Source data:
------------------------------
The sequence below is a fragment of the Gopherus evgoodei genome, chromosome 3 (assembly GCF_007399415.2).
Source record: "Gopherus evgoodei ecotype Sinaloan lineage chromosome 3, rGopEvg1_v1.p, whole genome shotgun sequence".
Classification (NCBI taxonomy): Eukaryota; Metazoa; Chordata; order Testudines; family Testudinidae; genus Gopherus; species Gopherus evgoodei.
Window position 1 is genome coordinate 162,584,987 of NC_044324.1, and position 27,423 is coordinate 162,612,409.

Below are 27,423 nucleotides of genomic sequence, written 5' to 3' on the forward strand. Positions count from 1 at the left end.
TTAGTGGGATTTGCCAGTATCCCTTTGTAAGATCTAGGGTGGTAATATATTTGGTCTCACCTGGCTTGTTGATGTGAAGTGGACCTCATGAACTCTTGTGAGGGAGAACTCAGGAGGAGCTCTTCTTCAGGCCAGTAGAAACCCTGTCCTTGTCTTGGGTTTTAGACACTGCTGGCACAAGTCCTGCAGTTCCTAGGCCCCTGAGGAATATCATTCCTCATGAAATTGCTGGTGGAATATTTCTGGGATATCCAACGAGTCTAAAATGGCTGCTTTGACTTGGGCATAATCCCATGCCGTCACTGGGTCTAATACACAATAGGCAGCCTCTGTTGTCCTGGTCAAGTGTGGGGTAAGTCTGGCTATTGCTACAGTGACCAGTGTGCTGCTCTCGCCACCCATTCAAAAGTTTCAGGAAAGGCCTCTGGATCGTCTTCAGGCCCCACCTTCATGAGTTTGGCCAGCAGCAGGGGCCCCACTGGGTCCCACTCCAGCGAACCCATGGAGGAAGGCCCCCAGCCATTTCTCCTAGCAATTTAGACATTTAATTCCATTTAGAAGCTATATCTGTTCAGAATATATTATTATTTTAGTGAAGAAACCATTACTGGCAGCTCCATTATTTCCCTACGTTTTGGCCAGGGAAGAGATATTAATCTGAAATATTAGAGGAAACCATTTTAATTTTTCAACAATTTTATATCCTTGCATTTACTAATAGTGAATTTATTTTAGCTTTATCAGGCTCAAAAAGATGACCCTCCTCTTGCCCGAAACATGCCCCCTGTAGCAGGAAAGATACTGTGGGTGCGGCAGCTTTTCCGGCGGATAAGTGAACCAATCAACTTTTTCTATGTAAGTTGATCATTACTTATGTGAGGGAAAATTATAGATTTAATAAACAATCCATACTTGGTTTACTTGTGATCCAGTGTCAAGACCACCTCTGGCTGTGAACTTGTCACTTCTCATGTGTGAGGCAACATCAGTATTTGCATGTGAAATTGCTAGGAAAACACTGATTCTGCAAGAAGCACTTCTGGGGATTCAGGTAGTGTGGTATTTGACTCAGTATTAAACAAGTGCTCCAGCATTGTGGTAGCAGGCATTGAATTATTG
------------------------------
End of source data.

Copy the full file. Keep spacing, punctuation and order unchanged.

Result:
The sequence below is a fragment of the Gopherus evgoodei genome, chromosome 3 (assembly GCF_007399415.2).
Source record: "Gopherus evgoodei ecotype Sinaloan lineage chromosome 3, rGopEvg1_v1.p, whole genome shotgun sequence".
Classification (NCBI taxonomy): Eukaryota; Metazoa; Chordata; order Testudines; family Testudinidae; genus Gopherus; species Gopherus evgoodei.
Window position 1 is genome coordinate 162,584,987 of NC_044324.1, and position 27,423 is coordinate 162,612,409.

Below are 27,423 nucleotides of genomic sequence, written 5' to 3' on the forward strand. Positions count from 1 at the left end.
TTAGTGGGATTTGCCAGTATCCCTTTGTAAGATCTAGGGTGGTAATATATTTGGTCTCACCTGGCTTGTTGATGTGAAGTGGACCTCATGAACTCTTGTGAGGGAGAACTCAGGAGGAGCTCTTCTTCAGGCCAGTAGAAACCCTGTCCTTGTCTTGGGTTTTAGACACTGCTGGCACAAGTCCTGCAGTTCCTAGGCCCCTGAGGAATATCATTCCTCATGAAATTGCTGGTGGAATATTTCTGGGATATCCAACGAGTCTAAAATGGCTGCTTTGACTTGGGCATAATCCCATGCCGTCACTGGGTCTAATACACAATAGGCAGCCTCTGTTGTCCTGGTCAAGTGTGGGGTAAGTCTGGCTATTGCTACAGTGACCAGTGTGCTGCTCTCGCCACCCATTCAAAAGTTTCAGGAAAGGCCTCTGGATCGTCTTCAGGCCCCACCTTCATGAGTTTGGCCAGCAGCAGGGGCCCCACTGGGTCCCACTCCAGCGAACCCATGGAGGAAGGCCCCCAGCCATTTCTCCTAGCAATTTAGACATTTAATTCCATTTAGAAGCTATATCTGTTCAGAATATATTATTATTTTAGTGAAGAAACCATTACTGGCAGCTCCATTATTTCCCTACGTTTTGGCCAGGGAAGAGATATTAATCTGAAATATTAGAGGAAACCATTTTAATTTTTCAACAATTTTATATCCTTGCATTTACTAATAGTGAATTTATTTTAGCTTTATCAGGCTCAAAAAGATGACCCTCCTCTTGCCCGAAACATGCCCCCTGTAGCAGGAAAGATACTGTGGGTGCGGCAGCTTTTCCGGCGGATAAGTGAACCAATCAACTTTTTCTATGTAAGTTGATCATTACTTATGTGAGGGAAAATTATAGATTTAATAAACAATCCATACTTGGTTTACTTGTGATCCAGTGTCAAGACCACCTCTGGCTGTGAACTTGTCACTTCTCATGTGTGAGGCAACATCAGTATTTGCATGTGAAATTGCTAGGAAAACACTGATTCTGCAAGAAGCACTTCTGGGGATTCAGGTAGTGTGGTATTTGACTCAGTATTAAACAAGTGCTCCAGCATTGTGGTAGCAGGCATTGAATTATTG